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Christine Minnehan sweeps up in front of her “granny flat” located in the backyard of her Sacramento, Calif home . VOA

“Eighty percent of them would prefer to live in a detached, single-family residence, and so it really begins to become a matter of scale and amenity,” Parker says. “A lot of those those younger households are really looking for smaller units in walkable neighborhoods and, increasingly, the development community is beginning to recognize that and thinking about ways that they can build those environments.”

Samirah, the Virginia delegate, expects some pushback from people who are worried their neighborhoods could become less desirable, but he says correctly organizing density can benefit property owners, including those who are struggling financially.

“People think it’s going to be a major shift in the landscape of suburbia. I think that’s a false narrative,” Samirah says. “This is a great way for (homeowners) to rent out their basement, or rent out half their house, or whatever it may be…If you’re thinking of retiring, instead of selling your house and moving out to another area, it also helps them keep their families in place.”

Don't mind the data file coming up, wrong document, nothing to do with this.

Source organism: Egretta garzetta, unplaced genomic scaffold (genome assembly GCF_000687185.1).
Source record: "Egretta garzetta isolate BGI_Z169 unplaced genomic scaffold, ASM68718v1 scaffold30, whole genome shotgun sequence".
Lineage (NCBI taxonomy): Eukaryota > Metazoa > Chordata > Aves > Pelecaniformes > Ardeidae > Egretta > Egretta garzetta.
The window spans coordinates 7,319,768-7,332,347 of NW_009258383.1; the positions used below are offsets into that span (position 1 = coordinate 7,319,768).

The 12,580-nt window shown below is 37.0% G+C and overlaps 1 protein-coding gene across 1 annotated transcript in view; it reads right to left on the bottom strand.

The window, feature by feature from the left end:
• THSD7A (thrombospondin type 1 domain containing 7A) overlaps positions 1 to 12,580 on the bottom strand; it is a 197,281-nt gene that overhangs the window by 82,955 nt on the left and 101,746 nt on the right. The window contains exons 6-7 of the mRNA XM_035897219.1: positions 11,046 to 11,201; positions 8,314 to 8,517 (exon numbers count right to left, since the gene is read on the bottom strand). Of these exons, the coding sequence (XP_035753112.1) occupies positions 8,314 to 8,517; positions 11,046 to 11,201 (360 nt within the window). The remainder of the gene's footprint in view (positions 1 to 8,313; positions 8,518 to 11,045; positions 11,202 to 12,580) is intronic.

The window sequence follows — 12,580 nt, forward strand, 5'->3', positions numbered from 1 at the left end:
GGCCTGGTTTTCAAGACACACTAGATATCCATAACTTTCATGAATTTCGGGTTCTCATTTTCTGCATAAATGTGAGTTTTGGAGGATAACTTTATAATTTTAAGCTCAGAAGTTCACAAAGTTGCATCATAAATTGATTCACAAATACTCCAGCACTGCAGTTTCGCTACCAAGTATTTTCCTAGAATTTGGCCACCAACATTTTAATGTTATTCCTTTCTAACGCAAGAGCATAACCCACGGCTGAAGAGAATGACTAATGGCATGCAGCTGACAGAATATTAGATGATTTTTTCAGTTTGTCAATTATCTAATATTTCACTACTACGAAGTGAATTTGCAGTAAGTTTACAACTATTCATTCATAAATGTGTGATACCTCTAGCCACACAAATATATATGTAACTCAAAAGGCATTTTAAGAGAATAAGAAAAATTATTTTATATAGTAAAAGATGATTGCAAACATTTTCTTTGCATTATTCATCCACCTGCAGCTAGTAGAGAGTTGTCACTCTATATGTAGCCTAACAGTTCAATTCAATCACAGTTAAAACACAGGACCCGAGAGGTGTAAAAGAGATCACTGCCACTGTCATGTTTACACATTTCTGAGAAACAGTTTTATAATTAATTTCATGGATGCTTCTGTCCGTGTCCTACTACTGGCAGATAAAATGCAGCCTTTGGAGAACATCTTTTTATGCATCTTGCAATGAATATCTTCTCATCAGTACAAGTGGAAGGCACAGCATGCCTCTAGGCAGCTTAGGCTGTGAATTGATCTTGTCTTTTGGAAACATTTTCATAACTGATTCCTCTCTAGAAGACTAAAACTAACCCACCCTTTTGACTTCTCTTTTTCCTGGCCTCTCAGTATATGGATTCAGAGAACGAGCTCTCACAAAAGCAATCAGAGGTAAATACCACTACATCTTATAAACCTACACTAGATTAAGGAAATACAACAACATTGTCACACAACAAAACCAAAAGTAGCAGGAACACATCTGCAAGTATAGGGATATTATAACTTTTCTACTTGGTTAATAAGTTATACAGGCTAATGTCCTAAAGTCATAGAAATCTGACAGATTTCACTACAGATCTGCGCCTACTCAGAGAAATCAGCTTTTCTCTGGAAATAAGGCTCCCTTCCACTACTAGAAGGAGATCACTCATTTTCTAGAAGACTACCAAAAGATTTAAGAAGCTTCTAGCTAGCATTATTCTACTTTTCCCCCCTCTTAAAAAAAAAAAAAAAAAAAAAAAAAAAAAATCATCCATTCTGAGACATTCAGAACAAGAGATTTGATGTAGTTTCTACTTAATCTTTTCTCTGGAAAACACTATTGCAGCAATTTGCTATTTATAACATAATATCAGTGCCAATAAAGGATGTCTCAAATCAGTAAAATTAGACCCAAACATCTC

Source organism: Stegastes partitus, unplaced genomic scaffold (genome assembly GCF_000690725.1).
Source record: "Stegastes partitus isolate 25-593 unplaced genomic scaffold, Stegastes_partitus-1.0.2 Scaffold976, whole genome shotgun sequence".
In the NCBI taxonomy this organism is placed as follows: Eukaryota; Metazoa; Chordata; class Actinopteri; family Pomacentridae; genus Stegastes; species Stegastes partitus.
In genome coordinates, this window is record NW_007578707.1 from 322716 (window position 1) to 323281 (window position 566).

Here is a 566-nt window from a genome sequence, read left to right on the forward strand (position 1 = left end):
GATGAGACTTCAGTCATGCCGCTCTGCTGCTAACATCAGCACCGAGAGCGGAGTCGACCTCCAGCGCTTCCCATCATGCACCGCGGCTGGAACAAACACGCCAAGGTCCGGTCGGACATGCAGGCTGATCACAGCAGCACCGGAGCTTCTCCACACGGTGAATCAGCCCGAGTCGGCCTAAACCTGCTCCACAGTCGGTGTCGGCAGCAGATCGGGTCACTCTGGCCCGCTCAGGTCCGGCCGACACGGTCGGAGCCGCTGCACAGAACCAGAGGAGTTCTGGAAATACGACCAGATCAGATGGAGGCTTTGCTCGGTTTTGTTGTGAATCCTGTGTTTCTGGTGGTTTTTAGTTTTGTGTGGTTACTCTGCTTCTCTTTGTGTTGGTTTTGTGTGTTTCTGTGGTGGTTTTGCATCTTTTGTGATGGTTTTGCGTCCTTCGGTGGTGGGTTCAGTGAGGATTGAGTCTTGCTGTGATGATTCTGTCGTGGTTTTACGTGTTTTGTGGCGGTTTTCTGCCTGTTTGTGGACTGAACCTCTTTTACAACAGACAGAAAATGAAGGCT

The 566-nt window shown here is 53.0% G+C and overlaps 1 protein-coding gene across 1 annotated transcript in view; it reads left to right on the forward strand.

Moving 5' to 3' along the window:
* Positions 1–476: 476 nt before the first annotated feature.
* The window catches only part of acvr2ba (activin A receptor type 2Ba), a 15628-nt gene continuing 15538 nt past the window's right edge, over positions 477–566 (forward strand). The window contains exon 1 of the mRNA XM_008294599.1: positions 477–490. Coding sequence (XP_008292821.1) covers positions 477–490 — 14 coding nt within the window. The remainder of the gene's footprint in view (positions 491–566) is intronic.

“You can have a mixture of densities that’s not detrimental to a set of lifestyles that people hold very dear, that will allow housing choice for households that are struggling to find housing that’s affordable to them in environments that are conducive to the lifestyles that they would like to lead,” Parker says.

Also Read- 2000-2019: The Hottest Decade Measured

He adds that the suburban way of life isn’t going anywhere in the near future.

“There’s little that we can do to retrofit suburbia moving forward so that land use pattern is pretty well ingrained and it’s going to be there for generations.” (VOA)